Making Toronto "a stronger, more resilient and more inclusive city”
While global events might bring the doom and gloom, it’s Toronto’s chance to shine in 2017, urban experts say.
As our skyline continues to evolve, planners and architects are making sure our public and private spaces are livable and sustainable. Researchers are finding better ways to move people around the city – and we’re continuing to prove that our cultural scene can compete on the global stage.
So what will move the city forward in the coming year? We asked some of U of T’s most notable city building experts.
For President Meric Gertler, it’s the dramatic change to the university’s downtown campus – the future home of the John H. Daniels Faculty of Architecture, Landscape, and Design – One Spadina Crescent.
“I just think the transformation that's underway on that piece of land is absolutely breathtaking and profound,” he says. “As Torontonians become familiar with what's happening in that little circle, they're going to get the sense of an amazing transformation and hopefully they'll see it as a very powerful symbol of how the university wants to approach its relationship with the city around us.”
Gertler also hopes the City of Toronto will move forward with projects that will help to make the city more livable.
“That means we have to get to work on building more spaces for recreation,” he says. “We have to continue to move the needle on cycling and alternative forms of transportation rather than car use while ensuring that transit is adequate to the task.”
Public transit has to reach all parts of the city and the surrounding areas to ensure that all residents in the GTA have equal opportunity and access, Gertler says.
Matti Siemiatycki, an associate professor of geography and planning at the Faculty of Arts & Science hopes the massive student transportation survey he helped to create – StudentMoveTO – will help to improve the GTA’s transportation systems.
The survey continues to inspire researchers from across disciplines, he says.
“Different groups at the universities [in Toronto] have run in different and interesting ways with the data, ways that I'm not sure we would have predicted,” he says. “U of T's engineering and geography and planning faculties have been doing really ambitious data modelling to understand the relationship between travel and the city. Ryerson faculty and students have done that too. OCAD has pushed the boundaries on the visualizations.”
Data from the survey is free to access, providing opportunities for students to get involved, says Siemiatycki.
“Students are driving a lot of this because for them, getting access to data is often the key barrier. They have tons of ideas but actually having raw, good-quality, professional grade data is hard for them. And in this case they have it, and they've run in all sorts of amazing directions,” he says.
Shauna Brail, associate professor, teaching stream, and the director of the urban studies program at Innis College, is looking to bring U of T’s city-building experts together in one place, with the launch of a communications hub for all things urban at the university.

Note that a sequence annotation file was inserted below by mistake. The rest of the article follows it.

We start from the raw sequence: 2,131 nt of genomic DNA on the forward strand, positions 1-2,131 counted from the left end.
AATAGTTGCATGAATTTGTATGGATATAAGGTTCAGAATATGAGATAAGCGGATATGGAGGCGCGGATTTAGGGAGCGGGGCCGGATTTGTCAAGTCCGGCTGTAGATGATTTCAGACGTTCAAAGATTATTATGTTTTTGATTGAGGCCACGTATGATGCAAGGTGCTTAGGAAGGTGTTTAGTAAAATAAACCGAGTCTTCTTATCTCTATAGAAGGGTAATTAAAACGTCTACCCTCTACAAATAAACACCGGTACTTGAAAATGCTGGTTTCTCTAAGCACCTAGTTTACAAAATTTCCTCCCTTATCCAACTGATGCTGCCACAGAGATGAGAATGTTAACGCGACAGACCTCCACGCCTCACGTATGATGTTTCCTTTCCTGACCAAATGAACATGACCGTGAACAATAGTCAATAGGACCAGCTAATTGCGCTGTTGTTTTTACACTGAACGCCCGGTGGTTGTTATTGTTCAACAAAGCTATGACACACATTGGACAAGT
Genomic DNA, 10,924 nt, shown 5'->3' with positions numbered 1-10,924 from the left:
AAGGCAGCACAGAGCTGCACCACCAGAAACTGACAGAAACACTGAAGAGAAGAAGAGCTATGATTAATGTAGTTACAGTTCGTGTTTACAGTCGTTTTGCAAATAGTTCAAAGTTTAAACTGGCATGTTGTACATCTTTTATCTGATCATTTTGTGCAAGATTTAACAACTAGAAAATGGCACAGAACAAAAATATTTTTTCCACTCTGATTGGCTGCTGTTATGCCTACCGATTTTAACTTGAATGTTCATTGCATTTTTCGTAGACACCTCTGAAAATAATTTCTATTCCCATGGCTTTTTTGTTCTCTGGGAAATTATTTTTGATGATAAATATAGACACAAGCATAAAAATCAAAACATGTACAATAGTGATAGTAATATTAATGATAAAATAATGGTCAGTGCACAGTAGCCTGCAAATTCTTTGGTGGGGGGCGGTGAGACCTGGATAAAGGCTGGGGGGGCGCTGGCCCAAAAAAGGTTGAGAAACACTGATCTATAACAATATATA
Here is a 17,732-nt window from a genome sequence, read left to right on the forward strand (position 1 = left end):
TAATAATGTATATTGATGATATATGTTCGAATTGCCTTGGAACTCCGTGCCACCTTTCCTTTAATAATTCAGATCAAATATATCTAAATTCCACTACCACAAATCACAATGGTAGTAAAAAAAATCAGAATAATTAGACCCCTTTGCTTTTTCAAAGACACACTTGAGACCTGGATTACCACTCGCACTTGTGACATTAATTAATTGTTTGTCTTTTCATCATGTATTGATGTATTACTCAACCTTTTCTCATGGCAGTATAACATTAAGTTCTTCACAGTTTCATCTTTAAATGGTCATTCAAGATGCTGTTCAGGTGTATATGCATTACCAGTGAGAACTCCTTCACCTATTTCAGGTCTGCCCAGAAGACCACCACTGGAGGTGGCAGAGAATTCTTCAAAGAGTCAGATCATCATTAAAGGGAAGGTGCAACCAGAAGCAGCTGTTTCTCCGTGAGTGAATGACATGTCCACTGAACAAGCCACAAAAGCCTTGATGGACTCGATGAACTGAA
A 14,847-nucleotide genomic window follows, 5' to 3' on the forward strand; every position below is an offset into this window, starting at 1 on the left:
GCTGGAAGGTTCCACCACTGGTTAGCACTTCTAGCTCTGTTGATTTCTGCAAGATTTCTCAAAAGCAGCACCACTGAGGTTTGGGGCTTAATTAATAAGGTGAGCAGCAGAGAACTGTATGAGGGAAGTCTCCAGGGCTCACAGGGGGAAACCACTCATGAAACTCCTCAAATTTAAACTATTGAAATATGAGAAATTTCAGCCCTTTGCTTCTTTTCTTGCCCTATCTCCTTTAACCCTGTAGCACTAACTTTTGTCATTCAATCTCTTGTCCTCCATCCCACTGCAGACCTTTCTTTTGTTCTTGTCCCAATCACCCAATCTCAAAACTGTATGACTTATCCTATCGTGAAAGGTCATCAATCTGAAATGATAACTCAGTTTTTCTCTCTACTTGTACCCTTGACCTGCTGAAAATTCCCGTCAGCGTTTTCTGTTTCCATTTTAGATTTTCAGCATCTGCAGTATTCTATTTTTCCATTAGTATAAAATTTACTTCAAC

“The hub will be a central place to highlight and connect to the incredibly diverse range of work we do in terms of urban research, teaching and outreach across all three campuses and numerous divisions,” she says. “It will feature guest blogs, a faculty directory and links to programs, policy-relevant research and student-centred engagement initiatives.”
Brail, who is the urban affairs adviser to President Gertler, is also involved in a city-led strategy, working together with groups from education, industry and non-profit to find better ways of addressing urban issues like transportation and affordable housing.
“The university has teaching and research strengths in essentially all of the areas under study – from data monitoring to social equity – and we have an opportunity to contribute to the development and implementation of a plan that can help make Toronto a stronger, more resilient and more inclusive city,” she says.
Following the success of the first two McLuhan salons, Paolo Granata, visiting professor and McLuhan Centenary fellow, says he is looking forward to the first salon of the new year, taking place on Jan. 19 at the Toronto Reference Library.
“The salons release the energy of new and outrageous ideas, innovative thought, and transformative understanding and action,” he says.
Granata would love to see Toronto rise to global cultural significance with a UNESCO Creative City designation. He’s hoping the city will take on the initiative.
“The rich diversity of Toronto’s population and its vibrant and ever-growing arts and culture community make it a prime candidate,” he says.
Urban studies undergrad and Jackman Humanities Institute fellow Katerina Mizrokhi can’t wait for the big cultural events coming to Toronto in 2017. After spending the summer researching New York City’s cultural institutions, she’s bringing her critical eye to Toronto’s art scene.
“I hope to see the city thoughtfully frame and contextualize these works against our dynamic but contested cityscape,” she says.
A big player in Toronto’s cultural scene, U of T grad Sara Udow – one half of the Crazy Dames – encouraged residents to think creatively about introducing laneway housing to the city at an event that took place at Evergreen Brickworks.
“In 2017, we will be releasing a summary report from the events that outlines participants concerns, ideas and opportunities that came out of the consultations,” she says.
She’ll be spending the coming year travelling to other Canadian cities – from Yellowknife to Vancouver – to spread the world about out-of-the-box city building while also participating in "Growing Conversations" – a City of Toronto project that looks to make Toronto the most engaged city in North America.